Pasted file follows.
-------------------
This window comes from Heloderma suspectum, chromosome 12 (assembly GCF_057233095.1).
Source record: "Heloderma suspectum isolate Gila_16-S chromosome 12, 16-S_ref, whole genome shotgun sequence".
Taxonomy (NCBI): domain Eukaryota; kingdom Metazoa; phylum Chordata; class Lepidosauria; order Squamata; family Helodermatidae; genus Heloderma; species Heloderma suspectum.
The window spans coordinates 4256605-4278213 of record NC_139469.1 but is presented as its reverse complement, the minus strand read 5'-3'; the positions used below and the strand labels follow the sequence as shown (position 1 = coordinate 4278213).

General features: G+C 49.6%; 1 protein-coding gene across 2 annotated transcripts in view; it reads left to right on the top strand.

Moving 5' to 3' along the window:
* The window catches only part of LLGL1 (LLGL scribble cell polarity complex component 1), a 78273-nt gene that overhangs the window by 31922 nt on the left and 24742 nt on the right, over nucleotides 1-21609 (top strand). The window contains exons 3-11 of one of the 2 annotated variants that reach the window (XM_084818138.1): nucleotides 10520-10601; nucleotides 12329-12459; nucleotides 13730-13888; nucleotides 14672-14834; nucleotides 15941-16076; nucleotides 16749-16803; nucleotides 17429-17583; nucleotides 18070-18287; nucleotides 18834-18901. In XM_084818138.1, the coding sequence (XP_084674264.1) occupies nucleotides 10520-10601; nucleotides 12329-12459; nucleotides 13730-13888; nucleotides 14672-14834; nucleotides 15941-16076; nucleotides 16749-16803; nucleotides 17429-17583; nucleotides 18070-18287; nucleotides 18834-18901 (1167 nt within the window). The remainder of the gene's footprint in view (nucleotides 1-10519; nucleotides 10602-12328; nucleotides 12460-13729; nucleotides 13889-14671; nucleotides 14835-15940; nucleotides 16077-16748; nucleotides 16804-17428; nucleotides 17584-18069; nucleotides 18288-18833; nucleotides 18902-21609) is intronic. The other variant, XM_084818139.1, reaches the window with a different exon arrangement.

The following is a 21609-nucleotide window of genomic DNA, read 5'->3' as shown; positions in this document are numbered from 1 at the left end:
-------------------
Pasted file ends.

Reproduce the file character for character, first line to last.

This window comes from Heloderma suspectum, chromosome 12 (assembly GCF_057233095.1).
Source record: "Heloderma suspectum isolate Gila_16-S chromosome 12, 16-S_ref, whole genome shotgun sequence".
Taxonomy (NCBI): domain Eukaryota; kingdom Metazoa; phylum Chordata; class Lepidosauria; order Squamata; family Helodermatidae; genus Heloderma; species Heloderma suspectum.
The window spans coordinates 4256605-4278213 of record NC_139469.1 but is presented as its reverse complement, the minus strand read 5'-3'; the positions used below and the strand labels follow the sequence as shown (position 1 = coordinate 4278213).

General features: G+C 49.6%; 1 protein-coding gene across 2 annotated transcripts in view; it reads left to right on the top strand.

Moving 5' to 3' along the window:
* The window catches only part of LLGL1 (LLGL scribble cell polarity complex component 1), a 78273-nt gene that overhangs the window by 31922 nt on the left and 24742 nt on the right, over nucleotides 1-21609 (top strand). The window contains exons 3-11 of one of the 2 annotated variants that reach the window (XM_084818138.1): nucleotides 10520-10601; nucleotides 12329-12459; nucleotides 13730-13888; nucleotides 14672-14834; nucleotides 15941-16076; nucleotides 16749-16803; nucleotides 17429-17583; nucleotides 18070-18287; nucleotides 18834-18901. In XM_084818138.1, the coding sequence (XP_084674264.1) occupies nucleotides 10520-10601; nucleotides 12329-12459; nucleotides 13730-13888; nucleotides 14672-14834; nucleotides 15941-16076; nucleotides 16749-16803; nucleotides 17429-17583; nucleotides 18070-18287; nucleotides 18834-18901 (1167 nt within the window). The remainder of the gene's footprint in view (nucleotides 1-10519; nucleotides 10602-12328; nucleotides 12460-13729; nucleotides 13889-14671; nucleotides 14835-15940; nucleotides 16077-16748; nucleotides 16804-17428; nucleotides 17584-18069; nucleotides 18288-18833; nucleotides 18902-21609) is intronic. The other variant, XM_084818139.1, reaches the window with a different exon arrangement.

The following is a 21609-nucleotide window of genomic DNA, read 5'->3' as shown; positions in this document are numbered from 1 at the left end: